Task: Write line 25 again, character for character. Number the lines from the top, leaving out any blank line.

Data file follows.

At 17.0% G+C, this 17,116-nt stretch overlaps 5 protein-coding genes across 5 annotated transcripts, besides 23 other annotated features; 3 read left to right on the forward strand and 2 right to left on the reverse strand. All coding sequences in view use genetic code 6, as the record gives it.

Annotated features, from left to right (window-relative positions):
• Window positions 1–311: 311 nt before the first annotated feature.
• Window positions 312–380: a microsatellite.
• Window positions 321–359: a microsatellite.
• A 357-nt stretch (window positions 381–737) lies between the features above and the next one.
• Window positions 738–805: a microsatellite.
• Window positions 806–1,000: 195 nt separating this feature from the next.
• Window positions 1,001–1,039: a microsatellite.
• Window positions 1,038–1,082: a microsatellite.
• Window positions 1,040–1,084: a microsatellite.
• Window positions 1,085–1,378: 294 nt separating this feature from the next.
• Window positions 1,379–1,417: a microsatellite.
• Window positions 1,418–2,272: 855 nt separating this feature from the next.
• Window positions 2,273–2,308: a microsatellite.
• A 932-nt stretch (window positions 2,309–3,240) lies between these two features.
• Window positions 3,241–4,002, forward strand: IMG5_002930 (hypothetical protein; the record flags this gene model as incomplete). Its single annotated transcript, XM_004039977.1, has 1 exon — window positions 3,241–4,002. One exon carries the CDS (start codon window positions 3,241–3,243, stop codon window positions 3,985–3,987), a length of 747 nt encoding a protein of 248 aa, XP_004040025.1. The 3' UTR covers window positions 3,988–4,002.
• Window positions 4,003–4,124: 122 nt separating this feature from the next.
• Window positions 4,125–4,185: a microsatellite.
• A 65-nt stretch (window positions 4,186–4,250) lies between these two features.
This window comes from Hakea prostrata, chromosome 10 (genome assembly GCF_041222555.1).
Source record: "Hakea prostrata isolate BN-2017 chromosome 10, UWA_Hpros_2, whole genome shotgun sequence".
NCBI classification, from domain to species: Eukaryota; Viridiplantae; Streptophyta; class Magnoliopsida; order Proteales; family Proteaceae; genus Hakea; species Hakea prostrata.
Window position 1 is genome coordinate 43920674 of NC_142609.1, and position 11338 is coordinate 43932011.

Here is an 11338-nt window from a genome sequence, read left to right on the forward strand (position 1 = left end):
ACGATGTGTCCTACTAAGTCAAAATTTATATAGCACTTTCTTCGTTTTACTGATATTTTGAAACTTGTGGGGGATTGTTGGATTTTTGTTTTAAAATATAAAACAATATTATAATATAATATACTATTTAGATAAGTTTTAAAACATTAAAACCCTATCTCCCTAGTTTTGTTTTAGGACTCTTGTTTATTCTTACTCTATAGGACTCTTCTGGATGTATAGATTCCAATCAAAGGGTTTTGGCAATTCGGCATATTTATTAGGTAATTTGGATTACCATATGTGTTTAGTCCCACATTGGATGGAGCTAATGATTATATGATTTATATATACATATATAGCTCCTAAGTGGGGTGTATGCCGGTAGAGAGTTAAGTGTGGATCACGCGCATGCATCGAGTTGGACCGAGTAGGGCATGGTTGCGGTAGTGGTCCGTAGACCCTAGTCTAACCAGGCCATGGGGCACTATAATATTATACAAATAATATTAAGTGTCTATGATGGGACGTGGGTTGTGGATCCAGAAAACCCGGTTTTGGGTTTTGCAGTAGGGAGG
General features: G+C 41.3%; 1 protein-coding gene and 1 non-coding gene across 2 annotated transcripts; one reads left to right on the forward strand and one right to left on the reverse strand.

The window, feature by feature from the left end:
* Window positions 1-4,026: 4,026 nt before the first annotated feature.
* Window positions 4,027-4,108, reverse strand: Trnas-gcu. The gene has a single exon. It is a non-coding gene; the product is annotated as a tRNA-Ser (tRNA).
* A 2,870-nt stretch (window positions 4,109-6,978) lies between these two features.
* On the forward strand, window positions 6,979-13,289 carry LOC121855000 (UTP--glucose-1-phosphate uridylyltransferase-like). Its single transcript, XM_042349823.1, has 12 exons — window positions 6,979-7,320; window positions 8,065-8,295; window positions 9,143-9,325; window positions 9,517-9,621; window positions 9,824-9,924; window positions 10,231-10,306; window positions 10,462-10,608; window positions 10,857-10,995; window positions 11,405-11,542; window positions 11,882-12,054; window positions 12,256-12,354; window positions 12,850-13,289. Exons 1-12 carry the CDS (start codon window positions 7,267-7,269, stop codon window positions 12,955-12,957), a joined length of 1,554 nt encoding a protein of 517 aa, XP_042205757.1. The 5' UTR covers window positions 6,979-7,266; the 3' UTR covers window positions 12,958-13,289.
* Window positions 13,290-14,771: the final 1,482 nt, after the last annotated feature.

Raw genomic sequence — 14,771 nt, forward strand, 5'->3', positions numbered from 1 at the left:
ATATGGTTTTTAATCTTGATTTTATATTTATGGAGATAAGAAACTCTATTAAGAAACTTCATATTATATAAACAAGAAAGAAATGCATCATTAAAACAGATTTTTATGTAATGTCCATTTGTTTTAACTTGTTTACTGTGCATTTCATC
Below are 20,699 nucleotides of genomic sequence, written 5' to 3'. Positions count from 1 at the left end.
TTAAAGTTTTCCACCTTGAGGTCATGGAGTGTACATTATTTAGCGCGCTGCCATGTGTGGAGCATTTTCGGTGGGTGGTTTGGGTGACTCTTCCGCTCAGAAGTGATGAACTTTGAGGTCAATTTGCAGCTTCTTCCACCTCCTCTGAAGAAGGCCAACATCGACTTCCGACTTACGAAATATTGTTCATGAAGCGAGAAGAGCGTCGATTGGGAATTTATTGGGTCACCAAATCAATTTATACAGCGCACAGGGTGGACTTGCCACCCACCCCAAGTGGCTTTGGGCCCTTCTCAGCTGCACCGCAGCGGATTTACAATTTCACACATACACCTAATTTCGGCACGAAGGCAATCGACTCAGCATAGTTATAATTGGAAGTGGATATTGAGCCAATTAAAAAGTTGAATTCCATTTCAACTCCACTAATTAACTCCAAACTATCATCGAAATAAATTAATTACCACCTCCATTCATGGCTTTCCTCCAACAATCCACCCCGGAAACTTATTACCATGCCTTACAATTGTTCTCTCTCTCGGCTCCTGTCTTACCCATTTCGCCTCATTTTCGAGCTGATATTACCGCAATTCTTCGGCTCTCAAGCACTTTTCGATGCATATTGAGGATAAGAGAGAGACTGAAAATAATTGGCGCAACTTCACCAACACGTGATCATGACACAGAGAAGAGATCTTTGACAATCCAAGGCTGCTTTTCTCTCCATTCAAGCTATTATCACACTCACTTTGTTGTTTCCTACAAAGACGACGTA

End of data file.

Here is an 11338-nt window from a genome sequence, read left to right on the forward strand (position 1 = left end):